In our case, hypothesis (3) is identity (1), which is assured by Lebesgue's differentiation theorem (see [5] (7.2)). Then identity (2), which implies the characterization of convex functions, is given by conclusion (4) of theorem 3 if condition (5) is fulfilled: differentiation is a one to one mapping from convex functions to non-decreasing ones. This is another well-known result. Since convex functions satisfy a Lipschitz condition (see [5] (7.4)), they are absolutely continuous. Hence the difference of two convex functions which have the same derivative a.e. is an absolutely continuous and singular function and it must reduce to a constant. This fact is proved by using sophisticated tools as Vitali's covering lemma ([5] (7.28)) or F. Riesz's lemma ([2] , Ch. 9). Of course, the conditions Φ : X → Y (the indefinite integral of a non-decreasing function is convex) and Ψ : Y → X (the a. e. derivative of a convex function is non-decreasing) must be verified as well.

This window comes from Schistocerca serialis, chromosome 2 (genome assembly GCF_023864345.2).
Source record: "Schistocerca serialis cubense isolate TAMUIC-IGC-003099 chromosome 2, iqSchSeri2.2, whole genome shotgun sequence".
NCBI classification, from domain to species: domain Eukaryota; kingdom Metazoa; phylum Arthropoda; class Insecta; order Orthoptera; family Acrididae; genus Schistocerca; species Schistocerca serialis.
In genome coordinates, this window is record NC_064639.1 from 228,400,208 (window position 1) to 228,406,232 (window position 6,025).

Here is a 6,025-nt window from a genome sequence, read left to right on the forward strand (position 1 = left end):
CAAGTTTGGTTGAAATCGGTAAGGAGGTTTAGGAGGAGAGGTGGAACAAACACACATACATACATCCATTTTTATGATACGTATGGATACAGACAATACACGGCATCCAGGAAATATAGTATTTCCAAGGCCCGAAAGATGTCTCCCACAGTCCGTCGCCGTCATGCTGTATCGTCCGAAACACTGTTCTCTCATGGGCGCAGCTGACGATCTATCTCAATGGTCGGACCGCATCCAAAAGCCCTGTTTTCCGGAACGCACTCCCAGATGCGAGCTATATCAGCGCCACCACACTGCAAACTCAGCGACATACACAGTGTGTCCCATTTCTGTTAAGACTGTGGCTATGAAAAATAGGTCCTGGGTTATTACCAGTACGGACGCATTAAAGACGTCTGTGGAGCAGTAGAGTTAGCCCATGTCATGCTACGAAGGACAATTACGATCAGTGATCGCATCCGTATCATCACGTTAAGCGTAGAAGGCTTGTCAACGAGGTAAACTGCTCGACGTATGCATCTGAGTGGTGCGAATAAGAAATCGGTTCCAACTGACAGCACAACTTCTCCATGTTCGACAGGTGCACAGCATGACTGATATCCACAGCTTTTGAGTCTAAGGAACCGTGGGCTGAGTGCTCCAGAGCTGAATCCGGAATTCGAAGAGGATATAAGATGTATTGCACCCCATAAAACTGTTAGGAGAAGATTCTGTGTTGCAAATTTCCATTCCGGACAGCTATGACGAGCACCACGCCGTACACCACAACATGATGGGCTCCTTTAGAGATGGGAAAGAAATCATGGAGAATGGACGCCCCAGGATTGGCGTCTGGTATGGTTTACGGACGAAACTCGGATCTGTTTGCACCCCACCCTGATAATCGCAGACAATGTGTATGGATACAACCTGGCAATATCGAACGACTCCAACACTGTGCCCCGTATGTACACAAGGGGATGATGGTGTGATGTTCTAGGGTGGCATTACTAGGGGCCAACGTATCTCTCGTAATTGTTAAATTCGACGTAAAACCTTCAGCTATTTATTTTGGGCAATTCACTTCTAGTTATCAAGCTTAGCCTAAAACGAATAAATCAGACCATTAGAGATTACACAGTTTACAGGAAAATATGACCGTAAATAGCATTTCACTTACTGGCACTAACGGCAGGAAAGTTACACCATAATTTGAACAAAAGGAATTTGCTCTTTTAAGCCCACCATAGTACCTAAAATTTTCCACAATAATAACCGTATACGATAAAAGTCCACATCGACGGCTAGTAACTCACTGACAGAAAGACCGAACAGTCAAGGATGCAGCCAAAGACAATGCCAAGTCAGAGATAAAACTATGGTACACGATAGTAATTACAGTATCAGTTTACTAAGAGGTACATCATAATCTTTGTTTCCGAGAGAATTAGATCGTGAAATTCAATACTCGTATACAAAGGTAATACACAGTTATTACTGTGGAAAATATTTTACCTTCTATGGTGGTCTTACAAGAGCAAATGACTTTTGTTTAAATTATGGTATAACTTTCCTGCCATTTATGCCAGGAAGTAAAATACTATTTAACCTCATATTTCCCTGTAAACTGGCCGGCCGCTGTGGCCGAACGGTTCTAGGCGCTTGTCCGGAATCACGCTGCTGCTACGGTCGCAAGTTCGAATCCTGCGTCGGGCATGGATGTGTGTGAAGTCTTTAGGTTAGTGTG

However, theorem 1 may be derived alternatively from the following (Riemannian) version of theorem 2.

Theorem 4. Let (a, b) be an interval and x0 ∈ (a,b) . Let X be the space of right continuous non-decreasing functions on (a,b) and let Y be the space of convex functions on the same interval vanishing at x0 . Then the operators

 ∫ x Φ(f ) = f(t)dt, f ∈ X x0


 + Ψ(F ) = D F, F ∈ Y

are inverse to each other.

The proof of theorem 4 is obtained by applying theorem 3. In order to verify that the hypotheses are fulfilled, we must prove the following propositions:

  1. If f is (Riemann) integrable, the limit
    f(x+ ) = lt→ixm+f (t)

    exists and  ∫x F (x) = x0 f(t)dt , then D+F (x) = f(x+ ) .
    This proposition is hypothesis (3).

  2. If f is a non-decreasing function then  ∫x F (x) = x0 f (t)dt is convex on (a,b) (i.e. Φ : X → Y ).
  3. The right derivative of a convex function is right continuous (i.e. Ψ : Y → X ).
  4. Two convex functions with coincident right derivative at every point of an interval which have the same value at the point x0 are equal. This proposition says that Ψ is one to one, which is hypothesis (5) of theorem 3.

The proof of the first proposition is very simple in Riemann integration theory. The second one is a well-known fact from convex functions theory and will be discussed in section 2. The third statement will be proved in section 3. The fourth one will be proved in section 4. It constitutes a simplified version of a theorem of Scheeffer (see [4a] or [1] , Ch 5).